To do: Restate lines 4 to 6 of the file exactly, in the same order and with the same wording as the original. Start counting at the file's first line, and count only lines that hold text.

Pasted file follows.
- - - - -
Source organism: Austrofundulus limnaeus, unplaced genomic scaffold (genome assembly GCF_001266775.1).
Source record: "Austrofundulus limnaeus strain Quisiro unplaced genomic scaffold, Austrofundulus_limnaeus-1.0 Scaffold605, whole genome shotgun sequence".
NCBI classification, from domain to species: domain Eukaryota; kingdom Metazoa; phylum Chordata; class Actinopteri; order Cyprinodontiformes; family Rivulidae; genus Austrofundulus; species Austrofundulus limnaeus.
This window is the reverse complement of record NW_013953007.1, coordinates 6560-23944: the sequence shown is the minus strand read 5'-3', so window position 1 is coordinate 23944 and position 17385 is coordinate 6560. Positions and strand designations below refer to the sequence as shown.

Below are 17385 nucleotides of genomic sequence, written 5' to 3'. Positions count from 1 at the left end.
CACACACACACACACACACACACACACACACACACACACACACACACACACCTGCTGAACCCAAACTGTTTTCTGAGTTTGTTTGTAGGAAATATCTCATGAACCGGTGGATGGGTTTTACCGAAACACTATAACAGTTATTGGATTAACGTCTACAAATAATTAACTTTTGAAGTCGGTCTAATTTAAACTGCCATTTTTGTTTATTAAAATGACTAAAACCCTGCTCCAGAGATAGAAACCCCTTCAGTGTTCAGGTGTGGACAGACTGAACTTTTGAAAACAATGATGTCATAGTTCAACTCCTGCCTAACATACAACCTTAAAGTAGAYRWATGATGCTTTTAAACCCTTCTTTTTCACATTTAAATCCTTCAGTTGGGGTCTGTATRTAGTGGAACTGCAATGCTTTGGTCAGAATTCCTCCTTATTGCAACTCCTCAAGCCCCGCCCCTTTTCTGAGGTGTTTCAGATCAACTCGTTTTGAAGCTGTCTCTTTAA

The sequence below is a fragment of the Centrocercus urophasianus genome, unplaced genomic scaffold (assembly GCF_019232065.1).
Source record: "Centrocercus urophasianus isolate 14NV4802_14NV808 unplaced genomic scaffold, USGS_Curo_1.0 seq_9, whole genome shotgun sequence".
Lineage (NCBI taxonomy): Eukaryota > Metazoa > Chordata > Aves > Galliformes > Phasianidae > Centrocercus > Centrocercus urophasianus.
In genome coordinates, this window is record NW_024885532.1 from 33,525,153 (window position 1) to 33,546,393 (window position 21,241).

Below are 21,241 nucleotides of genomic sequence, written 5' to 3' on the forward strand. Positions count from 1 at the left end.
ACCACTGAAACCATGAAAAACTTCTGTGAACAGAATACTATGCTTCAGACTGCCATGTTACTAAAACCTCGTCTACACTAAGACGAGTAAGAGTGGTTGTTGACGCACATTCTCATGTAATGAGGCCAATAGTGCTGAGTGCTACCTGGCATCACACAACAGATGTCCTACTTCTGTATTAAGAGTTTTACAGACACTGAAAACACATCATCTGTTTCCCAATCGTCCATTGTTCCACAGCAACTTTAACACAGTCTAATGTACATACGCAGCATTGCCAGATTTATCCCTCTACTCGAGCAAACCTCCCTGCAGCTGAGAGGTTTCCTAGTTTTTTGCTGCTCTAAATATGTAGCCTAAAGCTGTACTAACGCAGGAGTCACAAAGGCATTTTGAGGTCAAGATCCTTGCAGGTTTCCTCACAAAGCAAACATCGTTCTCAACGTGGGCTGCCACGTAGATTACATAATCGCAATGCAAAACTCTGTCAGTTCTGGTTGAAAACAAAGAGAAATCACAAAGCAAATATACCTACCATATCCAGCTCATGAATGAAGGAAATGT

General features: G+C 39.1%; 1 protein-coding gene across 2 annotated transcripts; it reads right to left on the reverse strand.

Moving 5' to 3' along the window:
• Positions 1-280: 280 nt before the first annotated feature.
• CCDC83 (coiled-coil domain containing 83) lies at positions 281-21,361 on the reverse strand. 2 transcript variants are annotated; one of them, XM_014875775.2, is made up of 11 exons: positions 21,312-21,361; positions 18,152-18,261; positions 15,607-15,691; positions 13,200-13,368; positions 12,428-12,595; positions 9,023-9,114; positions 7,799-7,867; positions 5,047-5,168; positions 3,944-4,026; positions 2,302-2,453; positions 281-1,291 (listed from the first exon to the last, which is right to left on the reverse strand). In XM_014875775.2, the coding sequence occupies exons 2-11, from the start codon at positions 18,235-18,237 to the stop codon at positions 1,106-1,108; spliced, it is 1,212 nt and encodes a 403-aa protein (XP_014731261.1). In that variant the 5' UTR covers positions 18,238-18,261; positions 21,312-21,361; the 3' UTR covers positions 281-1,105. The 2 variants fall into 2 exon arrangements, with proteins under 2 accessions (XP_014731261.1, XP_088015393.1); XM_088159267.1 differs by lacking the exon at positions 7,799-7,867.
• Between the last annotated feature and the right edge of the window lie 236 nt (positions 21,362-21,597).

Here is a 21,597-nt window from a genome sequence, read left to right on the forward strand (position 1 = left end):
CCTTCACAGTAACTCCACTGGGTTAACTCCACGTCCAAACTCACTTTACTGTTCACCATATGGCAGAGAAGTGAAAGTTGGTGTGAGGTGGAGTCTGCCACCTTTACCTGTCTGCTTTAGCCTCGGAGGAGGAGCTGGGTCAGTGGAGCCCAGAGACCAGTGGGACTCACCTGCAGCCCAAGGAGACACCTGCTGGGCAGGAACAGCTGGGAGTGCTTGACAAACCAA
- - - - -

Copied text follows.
This window is the reverse complement of record NW_013953007.1, coordinates 6560-23944: the sequence shown is the minus strand read 5'-3', so window position 1 is coordinate 23944 and position 17385 is coordinate 6560. Positions and strand designations below refer to the sequence as shown.

Below are 17385 nucleotides of genomic sequence, written 5' to 3'. Positions count from 1 at the left end.
CACACACACACACACACACACACACACACACACACACACACACACACACACCTGCTGAACCCAAACTGTTTTCTGAGTTTGTTTGTAGGAAATATCTCATGAACCGGTGGATGGGTTTTACCGAAACACTATAACAGTTATTGGATTAACGTCTACAAATAATTAACTTTTGAAGTCGGTCTAATTTAAACTGCCATTTTTGTTTATTAAAATGACTAAAACCCTGCTCCAGAGATAGAAACCCCTTCAGTGTTCAGGTGTGGACAGACTGAACTTTTGAAAACAATGATGTCATAGTTCAACTCCTGCCTAACATACAACCTTAAAGTAGAYRWATGATGCTTTTAAACCCTTCTTTTTCACATTTAAATCCTTCAGTTGGGGTCTGTATRTAGTGGAACTGCAATGCTTTGGTCAGAATTCCTCCTTATTGCAACTCCTCAAGCCCCGCCCCTTTTCTGAGGTGTTTCAGATCAACTCGTTTTGAAGCTGTCTCTTTAA